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Spatial variation in land cover and choice of spatial resolution for remote sensing

Research output: Contribution to journalJournal articlepeer-review

<mark>Journal publication date</mark>2004
<mark>Journal</mark>International Journal of Remote Sensing
Issue number18
Number of pages16
Pages (from-to)3687-3702
Publication StatusPublished
<mark>Original language</mark>English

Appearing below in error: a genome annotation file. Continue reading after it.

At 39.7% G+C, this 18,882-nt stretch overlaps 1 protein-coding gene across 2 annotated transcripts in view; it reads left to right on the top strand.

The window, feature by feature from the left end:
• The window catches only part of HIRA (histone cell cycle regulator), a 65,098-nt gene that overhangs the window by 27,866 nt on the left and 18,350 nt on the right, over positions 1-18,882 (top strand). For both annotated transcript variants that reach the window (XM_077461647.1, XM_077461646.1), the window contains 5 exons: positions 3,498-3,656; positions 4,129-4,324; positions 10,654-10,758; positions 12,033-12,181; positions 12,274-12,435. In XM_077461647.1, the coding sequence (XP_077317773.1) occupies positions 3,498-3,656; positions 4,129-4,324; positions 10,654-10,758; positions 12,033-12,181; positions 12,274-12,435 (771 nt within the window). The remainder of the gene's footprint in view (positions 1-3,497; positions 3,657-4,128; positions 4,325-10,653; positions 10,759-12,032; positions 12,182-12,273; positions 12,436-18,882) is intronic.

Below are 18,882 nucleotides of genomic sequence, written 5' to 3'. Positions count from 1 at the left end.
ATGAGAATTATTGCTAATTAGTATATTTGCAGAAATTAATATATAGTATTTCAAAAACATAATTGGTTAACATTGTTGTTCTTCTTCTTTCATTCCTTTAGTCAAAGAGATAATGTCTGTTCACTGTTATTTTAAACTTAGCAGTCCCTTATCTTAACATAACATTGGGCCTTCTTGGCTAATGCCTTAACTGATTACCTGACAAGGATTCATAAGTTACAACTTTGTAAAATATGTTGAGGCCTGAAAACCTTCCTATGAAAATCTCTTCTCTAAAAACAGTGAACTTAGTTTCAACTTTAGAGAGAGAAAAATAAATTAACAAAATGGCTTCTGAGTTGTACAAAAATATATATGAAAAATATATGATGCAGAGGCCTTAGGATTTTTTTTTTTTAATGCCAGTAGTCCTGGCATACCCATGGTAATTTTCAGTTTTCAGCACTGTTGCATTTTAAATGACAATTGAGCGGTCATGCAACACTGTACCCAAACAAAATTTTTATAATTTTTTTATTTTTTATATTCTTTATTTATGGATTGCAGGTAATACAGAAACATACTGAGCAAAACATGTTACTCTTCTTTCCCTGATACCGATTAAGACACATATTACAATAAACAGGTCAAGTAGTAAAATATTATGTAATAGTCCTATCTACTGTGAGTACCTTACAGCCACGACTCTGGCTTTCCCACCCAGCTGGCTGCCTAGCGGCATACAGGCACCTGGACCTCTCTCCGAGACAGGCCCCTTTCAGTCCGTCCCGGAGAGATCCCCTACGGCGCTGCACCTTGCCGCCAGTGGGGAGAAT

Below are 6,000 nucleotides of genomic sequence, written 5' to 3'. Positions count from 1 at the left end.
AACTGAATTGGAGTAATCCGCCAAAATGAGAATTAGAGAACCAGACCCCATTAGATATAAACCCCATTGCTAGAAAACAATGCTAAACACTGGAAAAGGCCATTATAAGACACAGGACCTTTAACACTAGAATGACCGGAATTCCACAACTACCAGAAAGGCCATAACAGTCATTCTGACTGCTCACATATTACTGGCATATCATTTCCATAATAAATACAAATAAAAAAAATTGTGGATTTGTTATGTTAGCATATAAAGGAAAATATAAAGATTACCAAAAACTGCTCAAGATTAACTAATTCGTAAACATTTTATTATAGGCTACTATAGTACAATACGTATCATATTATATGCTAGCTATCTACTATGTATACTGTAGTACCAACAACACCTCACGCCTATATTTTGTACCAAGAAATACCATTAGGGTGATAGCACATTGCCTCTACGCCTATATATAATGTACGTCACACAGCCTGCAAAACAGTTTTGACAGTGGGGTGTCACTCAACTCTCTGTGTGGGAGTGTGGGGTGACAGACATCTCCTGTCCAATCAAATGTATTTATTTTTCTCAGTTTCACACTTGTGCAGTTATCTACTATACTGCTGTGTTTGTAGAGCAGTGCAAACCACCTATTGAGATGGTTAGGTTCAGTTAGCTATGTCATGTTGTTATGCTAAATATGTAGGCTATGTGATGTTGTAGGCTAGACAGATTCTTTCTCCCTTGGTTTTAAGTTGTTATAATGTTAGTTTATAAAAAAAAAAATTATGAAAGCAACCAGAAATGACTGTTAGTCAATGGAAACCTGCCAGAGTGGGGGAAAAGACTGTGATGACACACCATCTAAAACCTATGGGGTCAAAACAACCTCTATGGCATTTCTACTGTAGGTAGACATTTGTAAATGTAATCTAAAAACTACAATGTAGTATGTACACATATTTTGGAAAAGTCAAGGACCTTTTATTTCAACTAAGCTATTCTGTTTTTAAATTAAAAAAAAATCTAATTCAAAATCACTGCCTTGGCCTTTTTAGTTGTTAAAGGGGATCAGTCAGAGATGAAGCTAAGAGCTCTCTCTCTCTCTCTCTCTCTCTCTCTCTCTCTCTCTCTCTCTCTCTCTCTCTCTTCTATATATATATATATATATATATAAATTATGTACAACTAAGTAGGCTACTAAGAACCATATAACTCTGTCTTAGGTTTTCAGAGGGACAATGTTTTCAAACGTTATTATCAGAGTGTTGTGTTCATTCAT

Prior to acquiring remotely sensed imagery with which to map land cover investigators may wish to select an appropriate spatial resolution. Previously, statistics such as the local variance and scale variance have been used to facilitate this goal. However, where such statistics vary locally over the region of interest, their use in selecting a single spatial resolution may be undermined. The variogram and scale variance (plotted as a function of spatial resolution) were predicted for airborne multispectral imagery with a spatial resolution of 4 m of St Albans, Hertfordshire, UK and of Arundel, Sussex, UK. The remotely sensed response in the red and near-infrared wavelengths was found to vary appreciably both within and between broad land categories (such as urban, agricultural and semi-natural areas). These differences mean that where the subject of interest is a general region rather than a specific feature or object the mean local variance or scale variance over that region may be unhelpful in selecting a single spatial resolution. Further, differences observed between the red and near-infrared wavelengths have implications for users who wish to select a single spatial resolution for multispectral imagery.

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